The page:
Dallas Card


2022

pdf bib
Problems with Cosine as a Measure of Embedding Similarity for High Frequency Words
Kaitlyn Zhou | Kawin Ethayarajh | Dallas Card | Dan Jurafsky
Proceedings of the 60th Annual Meeting of the Association for Computational Linguistics (Volume 2: Short Papers)

Cosine similarity of contextual embeddings is used in many NLP tasks (e.g., QA, IR, MT) and metrics (e.g., BERTScore). Here, we uncover systematic ways in which word similarities estimated by cosine over BERT embeddings are understated and trace this effect to training data frequency. We find that relative to human judgements, cosine similarity underestimates the similarity of frequent words with other instances of the same word or other words across contexts, even after controlling for polysemy and other factors. We conjecture that this underestimation of similarity for high frequency words is due to differences in the representational geometry of high and low frequency words and provide a formal argument for the two-dimensional case.

pdf bib
Modular Domain Adaptation
Junshen Chen | Dallas Card | Dan Jurafsky
Findings of the Association for Computational Linguistics: ACL 2022

Off-the-shelf models are widely used by computational social science researchers to measure properties of text, such as sentiment.However, without access to source data it is difficult to account for domain shift, which represents a threat to validity. Here, we treat domain adaptation as a modular process that involves separate model producers and model consumers, and show how they can independently cooperate to facilitate more accurate measurements of text. We introduce two lightweight techniques for this scenario, and demonstrate that they reliably increase out-of-domain accuracy on four multi-domain text classification datasets when used with linear and contextual embedding models. We conclude with recommendations for model producers and consumers, and release models and replication code to accompany this paper.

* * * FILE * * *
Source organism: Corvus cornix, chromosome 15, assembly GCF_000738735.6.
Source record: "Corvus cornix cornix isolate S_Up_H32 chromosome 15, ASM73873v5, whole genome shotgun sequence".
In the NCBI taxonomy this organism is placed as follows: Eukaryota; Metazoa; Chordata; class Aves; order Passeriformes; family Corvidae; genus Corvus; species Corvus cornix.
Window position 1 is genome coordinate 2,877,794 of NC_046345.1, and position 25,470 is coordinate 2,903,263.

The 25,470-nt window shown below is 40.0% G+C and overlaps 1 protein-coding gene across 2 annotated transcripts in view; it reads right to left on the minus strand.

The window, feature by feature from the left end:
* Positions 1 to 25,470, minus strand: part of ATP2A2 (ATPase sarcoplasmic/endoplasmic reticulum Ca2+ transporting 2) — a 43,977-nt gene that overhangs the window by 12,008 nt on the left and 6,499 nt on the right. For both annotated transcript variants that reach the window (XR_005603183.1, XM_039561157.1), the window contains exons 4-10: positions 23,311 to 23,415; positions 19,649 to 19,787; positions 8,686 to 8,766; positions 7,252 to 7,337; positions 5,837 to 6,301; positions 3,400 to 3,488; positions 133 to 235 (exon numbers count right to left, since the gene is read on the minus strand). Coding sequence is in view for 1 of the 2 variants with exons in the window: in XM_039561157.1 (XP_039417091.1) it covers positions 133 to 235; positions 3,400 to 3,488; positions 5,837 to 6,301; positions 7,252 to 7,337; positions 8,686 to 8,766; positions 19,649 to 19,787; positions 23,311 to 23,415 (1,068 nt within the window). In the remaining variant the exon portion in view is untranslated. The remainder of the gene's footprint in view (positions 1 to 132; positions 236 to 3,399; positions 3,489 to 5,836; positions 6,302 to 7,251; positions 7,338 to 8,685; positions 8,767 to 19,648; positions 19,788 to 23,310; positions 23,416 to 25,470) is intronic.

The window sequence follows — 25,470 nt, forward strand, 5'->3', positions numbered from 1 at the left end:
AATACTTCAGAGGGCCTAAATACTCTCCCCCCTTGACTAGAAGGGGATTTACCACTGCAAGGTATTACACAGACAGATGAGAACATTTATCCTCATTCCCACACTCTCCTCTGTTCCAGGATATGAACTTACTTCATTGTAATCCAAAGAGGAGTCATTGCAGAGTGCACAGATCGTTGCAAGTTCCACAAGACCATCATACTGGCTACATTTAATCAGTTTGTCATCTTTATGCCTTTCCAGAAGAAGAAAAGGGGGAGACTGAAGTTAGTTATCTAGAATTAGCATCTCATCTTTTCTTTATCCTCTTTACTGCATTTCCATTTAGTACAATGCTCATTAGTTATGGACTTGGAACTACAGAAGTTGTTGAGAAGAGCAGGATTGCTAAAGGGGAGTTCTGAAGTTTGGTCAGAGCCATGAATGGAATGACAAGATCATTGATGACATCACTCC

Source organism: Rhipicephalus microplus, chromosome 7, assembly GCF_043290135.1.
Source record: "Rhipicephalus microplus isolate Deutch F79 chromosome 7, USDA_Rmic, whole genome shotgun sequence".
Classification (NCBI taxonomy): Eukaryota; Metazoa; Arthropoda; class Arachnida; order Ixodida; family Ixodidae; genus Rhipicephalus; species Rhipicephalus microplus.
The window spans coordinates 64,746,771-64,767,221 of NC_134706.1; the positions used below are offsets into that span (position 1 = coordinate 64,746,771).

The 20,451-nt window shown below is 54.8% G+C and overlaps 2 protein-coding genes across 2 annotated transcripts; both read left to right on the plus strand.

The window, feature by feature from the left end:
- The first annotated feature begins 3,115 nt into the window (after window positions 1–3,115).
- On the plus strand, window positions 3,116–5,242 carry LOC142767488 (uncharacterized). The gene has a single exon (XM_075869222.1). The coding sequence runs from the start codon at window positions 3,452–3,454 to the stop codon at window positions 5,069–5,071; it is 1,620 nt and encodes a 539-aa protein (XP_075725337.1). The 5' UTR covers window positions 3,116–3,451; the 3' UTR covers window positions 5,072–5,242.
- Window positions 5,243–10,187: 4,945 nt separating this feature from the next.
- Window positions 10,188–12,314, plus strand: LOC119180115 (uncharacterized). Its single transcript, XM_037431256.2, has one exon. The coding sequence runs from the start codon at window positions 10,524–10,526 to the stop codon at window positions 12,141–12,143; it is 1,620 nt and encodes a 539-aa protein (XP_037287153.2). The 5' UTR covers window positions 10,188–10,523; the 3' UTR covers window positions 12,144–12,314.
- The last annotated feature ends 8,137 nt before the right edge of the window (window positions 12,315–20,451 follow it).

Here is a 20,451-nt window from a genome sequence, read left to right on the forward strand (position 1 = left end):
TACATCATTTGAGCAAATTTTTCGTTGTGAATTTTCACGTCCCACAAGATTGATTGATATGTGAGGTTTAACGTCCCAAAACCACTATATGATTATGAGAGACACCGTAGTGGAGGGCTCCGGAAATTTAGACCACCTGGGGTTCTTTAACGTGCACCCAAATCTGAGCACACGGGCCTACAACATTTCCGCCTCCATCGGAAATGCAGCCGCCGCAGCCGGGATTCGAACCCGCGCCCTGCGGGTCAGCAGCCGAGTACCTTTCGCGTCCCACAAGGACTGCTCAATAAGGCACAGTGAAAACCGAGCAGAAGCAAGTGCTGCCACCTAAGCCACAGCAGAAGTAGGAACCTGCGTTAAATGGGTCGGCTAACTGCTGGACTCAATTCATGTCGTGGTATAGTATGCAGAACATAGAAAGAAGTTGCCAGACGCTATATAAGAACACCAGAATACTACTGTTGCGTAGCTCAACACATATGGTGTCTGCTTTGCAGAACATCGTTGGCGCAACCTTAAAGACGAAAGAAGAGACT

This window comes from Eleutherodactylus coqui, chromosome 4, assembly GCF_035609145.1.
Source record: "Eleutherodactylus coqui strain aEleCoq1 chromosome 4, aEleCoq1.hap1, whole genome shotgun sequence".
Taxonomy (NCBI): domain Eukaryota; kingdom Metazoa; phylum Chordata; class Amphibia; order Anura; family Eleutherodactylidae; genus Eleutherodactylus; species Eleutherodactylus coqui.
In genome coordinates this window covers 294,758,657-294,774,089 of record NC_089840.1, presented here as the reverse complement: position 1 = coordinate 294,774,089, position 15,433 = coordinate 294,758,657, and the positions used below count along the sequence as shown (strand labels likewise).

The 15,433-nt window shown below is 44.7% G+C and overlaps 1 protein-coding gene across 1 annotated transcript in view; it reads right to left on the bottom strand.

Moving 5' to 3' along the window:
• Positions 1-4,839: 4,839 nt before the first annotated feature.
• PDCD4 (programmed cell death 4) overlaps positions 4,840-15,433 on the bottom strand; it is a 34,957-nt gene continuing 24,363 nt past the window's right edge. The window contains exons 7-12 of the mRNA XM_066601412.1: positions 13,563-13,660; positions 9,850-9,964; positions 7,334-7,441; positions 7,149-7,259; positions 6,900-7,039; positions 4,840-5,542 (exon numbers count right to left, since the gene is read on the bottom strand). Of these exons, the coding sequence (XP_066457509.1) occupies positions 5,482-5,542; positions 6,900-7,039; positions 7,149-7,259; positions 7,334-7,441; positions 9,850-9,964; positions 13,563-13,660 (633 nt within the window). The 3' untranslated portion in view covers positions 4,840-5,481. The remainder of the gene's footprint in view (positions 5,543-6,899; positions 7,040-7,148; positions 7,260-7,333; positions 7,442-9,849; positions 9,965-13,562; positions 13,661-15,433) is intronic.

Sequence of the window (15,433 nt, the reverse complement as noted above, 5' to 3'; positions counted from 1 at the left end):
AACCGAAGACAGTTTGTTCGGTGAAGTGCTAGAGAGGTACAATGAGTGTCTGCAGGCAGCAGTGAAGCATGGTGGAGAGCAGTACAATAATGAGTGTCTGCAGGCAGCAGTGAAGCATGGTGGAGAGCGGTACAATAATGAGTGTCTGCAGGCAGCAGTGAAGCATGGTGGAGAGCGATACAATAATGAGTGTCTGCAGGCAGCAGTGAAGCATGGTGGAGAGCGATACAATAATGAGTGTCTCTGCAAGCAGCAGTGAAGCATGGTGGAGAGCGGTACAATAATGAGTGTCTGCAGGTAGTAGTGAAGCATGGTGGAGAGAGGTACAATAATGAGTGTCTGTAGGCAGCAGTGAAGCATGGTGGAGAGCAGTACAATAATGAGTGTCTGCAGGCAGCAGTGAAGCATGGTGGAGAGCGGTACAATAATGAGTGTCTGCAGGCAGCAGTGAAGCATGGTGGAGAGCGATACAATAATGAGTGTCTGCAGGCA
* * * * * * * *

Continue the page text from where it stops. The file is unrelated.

2021

pdf bib
Causal Effects of Linguistic Properties
Reid Pryzant | Dallas Card | Dan Jurafsky | Victor Veitch | Dhanya Sridhar
Proceedings of the 2021 Conference of the North American Chapter of the Association for Computational Linguistics: Human Language Technologies

We consider the problem of using observational data to estimate the causal effects of linguistic properties. For example, does writing a complaint politely lead to a faster response time? How much will a positive product review increase sales? This paper addresses two technical challenges related to the problem before developing a practical method. First, we formalize the causal quantity of interest as the effect of a writer’s intent, and establish the assumptions necessary to identify this from observational data. Second, in practice, we only have access to noisy proxies for the linguistic properties of interest—e.g., predictions from classifiers and lexicons. We propose an estimator for this setting and prove that its bias is bounded when we perform an adjustment for the text. Based on these results, we introduce TextCause, an algorithm for estimating causal effects of linguistic properties. The method leverages (1) distant supervision to improve the quality of noisy proxies, and (2) a pre-trained language model (BERT) to adjust for the text. We show that the proposed method outperforms related approaches when estimating the effect of Amazon review sentiment on semi-simulated sales figures. Finally, we present an applied case study investigating the effects of complaint politeness on bureaucratic response times.

pdf bib
Expected Validation Performance and Estimation of a Random Variable’s Maximum
Jesse Dodge | Suchin Gururangan | Dallas Card | Roy Schwartz | Noah A. Smith
Findings of the Association for Computational Linguistics: EMNLP 2021